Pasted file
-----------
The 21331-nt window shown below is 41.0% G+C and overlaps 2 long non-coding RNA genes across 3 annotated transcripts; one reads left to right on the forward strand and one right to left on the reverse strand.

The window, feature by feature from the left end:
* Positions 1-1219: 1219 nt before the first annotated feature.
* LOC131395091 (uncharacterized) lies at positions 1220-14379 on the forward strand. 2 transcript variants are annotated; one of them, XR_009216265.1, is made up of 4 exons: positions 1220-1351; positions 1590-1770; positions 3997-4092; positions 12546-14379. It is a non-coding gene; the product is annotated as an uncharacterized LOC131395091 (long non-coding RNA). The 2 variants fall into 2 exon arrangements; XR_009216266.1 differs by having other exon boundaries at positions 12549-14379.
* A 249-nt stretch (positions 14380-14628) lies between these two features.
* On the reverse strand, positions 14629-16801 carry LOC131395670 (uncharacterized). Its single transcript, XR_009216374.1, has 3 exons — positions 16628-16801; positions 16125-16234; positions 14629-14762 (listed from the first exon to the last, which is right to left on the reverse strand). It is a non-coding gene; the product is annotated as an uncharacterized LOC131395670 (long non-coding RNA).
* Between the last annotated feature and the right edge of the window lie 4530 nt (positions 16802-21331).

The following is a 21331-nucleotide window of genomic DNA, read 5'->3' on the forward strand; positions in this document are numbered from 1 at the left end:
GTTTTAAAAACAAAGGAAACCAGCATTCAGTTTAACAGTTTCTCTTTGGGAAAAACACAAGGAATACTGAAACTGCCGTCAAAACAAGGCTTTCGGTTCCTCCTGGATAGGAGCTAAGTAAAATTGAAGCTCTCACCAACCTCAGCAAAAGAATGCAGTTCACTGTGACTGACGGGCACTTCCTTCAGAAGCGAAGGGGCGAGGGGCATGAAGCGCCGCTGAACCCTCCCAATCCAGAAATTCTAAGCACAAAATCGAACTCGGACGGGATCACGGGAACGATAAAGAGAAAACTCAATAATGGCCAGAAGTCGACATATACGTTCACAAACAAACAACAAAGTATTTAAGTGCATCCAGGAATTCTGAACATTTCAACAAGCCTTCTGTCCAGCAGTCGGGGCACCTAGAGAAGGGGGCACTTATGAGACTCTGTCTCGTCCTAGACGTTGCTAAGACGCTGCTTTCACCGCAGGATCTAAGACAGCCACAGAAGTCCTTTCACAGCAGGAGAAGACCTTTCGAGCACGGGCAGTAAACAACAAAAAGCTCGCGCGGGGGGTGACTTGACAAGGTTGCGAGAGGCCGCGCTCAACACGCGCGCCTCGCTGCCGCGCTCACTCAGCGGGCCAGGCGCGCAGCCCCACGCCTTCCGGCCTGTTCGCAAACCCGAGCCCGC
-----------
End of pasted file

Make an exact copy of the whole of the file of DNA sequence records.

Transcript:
The 21331-nt window shown below is 41.0% G+C and overlaps 2 long non-coding RNA genes across 3 annotated transcripts; one reads left to right on the forward strand and one right to left on the reverse strand.

The window, feature by feature from the left end:
* Positions 1-1219: 1219 nt before the first annotated feature.
* LOC131395091 (uncharacterized) lies at positions 1220-14379 on the forward strand. 2 transcript variants are annotated; one of them, XR_009216265.1, is made up of 4 exons: positions 1220-1351; positions 1590-1770; positions 3997-4092; positions 12546-14379. It is a non-coding gene; the product is annotated as an uncharacterized LOC131395091 (long non-coding RNA). The 2 variants fall into 2 exon arrangements; XR_009216266.1 differs by having other exon boundaries at positions 12549-14379.
* A 249-nt stretch (positions 14380-14628) lies between these two features.
* On the reverse strand, positions 14629-16801 carry LOC131395670 (uncharacterized). Its single transcript, XR_009216374.1, has 3 exons — positions 16628-16801; positions 16125-16234; positions 14629-14762 (listed from the first exon to the last, which is right to left on the reverse strand). It is a non-coding gene; the product is annotated as an uncharacterized LOC131395670 (long non-coding RNA).
* Between the last annotated feature and the right edge of the window lie 4530 nt (positions 16802-21331).

The following is a 21331-nucleotide window of genomic DNA, read 5'->3' on the forward strand; positions in this document are numbered from 1 at the left end:
GTTTTAAAAACAAAGGAAACCAGCATTCAGTTTAACAGTTTCTCTTTGGGAAAAACACAAGGAATACTGAAACTGCCGTCAAAACAAGGCTTTCGGTTCCTCCTGGATAGGAGCTAAGTAAAATTGAAGCTCTCACCAACCTCAGCAAAAGAATGCAGTTCACTGTGACTGACGGGCACTTCCTTCAGAAGCGAAGGGGCGAGGGGCATGAAGCGCCGCTGAACCCTCCCAATCCAGAAATTCTAAGCACAAAATCGAACTCGGACGGGATCACGGGAACGATAAAGAGAAAACTCAATAATGGCCAGAAGTCGACATATACGTTCACAAACAAACAACAAAGTATTTAAGTGCATCCAGGAATTCTGAACATTTCAACAAGCCTTCTGTCCAGCAGTCGGGGCACCTAGAGAAGGGGGCACTTATGAGACTCTGTCTCGTCCTAGACGTTGCTAAGACGCTGCTTTCACCGCAGGATCTAAGACAGCCACAGAAGTCCTTTCACAGCAGGAGAAGACCTTTCGAGCACGGGCAGTAAACAACAAAAAGCTCGCGCGGGGGGTGACTTGACAAGGTTGCGAGAGGCCGCGCTCAACACGCGCGCCTCGCTGCCGCGCTCACTCAGCGGGCCAGGCGCGCAGCCCCACGCCTTCCGGCCTGTTCGCAAACCCGAGCCCGC